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Stella Collins

Stellar Labs

Chief Learning Officer

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Great programme on influencing



I was listening to a great programme last night on radio 4 about influencing including an interview with Robert Cialdini.  There are 6 days left to listen.

What do you think about being deliberately influenced by someone?  WHen does it become manipulation?  And when is it a huge relief to be influenced?  (I always want someone to influence me when I get to the supermarket and there's 10,000 brands of coffee and I just don't know which one to choose).

What's your favourite influencing strategy?

Stella Collins.

2 Responses

  1. Influence Tactics …

    Robert Cialdini has indeed done great research on the psychology of influence and his book "Influence" is a highly recommended reading. His 6 laws of influence is something we need to constantly think about every time we interact with others. What I find interesting is that some people use certain tactics all the time without knowing where they come from and why they work. They simply find these tactics through trial and error.

    One of the best influence tactics is perhaps "law of reciprocity", best described in the context of a supermarket. Have you seen occasional free stands where a supermarket staff gives you free samples of cheese, chocolate or wine. How do you feel when you eat the free sample? You probably say, "mmmm, that’s nice", respond polity to the staff (as if she is paying out of here own pocket) and feel that you need to do something in return for this act of generosity. After all, it must cost the supermarket a fortune to do this. Right?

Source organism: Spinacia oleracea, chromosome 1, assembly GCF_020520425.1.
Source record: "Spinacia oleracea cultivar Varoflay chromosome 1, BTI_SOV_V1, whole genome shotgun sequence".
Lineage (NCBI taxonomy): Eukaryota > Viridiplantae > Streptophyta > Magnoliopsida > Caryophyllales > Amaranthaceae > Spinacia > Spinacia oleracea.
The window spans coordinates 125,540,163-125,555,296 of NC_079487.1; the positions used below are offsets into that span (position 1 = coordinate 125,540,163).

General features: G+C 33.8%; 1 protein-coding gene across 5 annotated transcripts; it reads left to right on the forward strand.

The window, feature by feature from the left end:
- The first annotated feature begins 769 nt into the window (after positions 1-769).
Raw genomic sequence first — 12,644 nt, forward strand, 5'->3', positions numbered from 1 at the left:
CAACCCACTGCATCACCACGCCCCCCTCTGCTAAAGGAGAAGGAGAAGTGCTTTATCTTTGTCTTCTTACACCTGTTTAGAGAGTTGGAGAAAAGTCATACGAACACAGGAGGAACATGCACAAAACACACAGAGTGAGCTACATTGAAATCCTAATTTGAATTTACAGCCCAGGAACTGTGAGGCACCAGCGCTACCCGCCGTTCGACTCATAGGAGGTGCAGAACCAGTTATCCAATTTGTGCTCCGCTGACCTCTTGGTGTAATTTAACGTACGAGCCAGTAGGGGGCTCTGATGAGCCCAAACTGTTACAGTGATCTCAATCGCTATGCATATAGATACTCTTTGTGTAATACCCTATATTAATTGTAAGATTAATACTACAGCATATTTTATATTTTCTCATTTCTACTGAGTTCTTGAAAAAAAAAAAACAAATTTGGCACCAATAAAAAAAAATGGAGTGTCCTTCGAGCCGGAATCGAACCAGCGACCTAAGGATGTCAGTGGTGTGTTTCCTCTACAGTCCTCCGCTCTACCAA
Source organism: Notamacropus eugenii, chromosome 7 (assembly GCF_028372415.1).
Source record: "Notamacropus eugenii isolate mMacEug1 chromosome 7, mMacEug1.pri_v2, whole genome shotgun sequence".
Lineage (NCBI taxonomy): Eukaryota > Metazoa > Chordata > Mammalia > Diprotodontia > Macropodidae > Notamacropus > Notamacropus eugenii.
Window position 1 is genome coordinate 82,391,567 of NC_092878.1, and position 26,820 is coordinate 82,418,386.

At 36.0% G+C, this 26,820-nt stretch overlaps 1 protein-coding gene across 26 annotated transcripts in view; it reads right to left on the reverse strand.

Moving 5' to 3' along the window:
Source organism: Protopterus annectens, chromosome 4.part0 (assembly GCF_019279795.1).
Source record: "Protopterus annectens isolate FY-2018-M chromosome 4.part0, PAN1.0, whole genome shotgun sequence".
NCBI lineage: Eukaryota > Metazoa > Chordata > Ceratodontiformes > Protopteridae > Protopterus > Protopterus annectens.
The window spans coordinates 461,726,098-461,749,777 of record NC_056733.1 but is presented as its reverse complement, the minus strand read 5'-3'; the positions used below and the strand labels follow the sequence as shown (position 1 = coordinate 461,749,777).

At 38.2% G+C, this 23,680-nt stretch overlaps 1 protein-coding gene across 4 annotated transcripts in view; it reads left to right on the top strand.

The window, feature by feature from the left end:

Well, it turns out that we are so thrilled by this act that we go on to buy either that product or other products in the supermarket (as we feel more welcome) and end up spending much more than the cost of some small pieces of cheese. Such is the power of influence….

    More content available on influence techniques in Influence Skills Training Resources.

    Ehsan Honary

  2. Gardening

    I like to use gardening as a metaphor for influencing. There are many similarities, not least of which is that it does not happen overnight.

    To create a great garden we have to start with design.

    What is the ‘context’ of the garden? The soil conditions, the weather exposure, the alignment realtive to the sun, etc? Which parts of the garden need treating in different ways?

    Then we need to plan the infrastructure.

    What are the ‘must-haves’? Where do we put the seats, the pond, the trees, etc? Can I do it myself, or do I need professional help?

    Then we plan the planting.

    What different plants do I put where? Do I plant seeds or small or large plants? What will it be like in different lights, seasons? How long can I wait for maturity guides the decision.

    Then we get on with it.

    Then we have to maintain the garden.

    Cut the grass, fertilise appropriately, water when necessary, prune to enbcourage the right sort of growth in the right direction, remove some plants that are ‘just wrong’ or move them to a better place, notice the gaps in th eplanting and fill them, put new/better plants in places…

    …and remember to enjoy the journey as well as the destination.


    Go to to see how we can help your managers become more effective at influencing. Or email at [email protected]

Author Profile Picture
Stella Collins

Chief Learning Officer

Read more from Stella Collins

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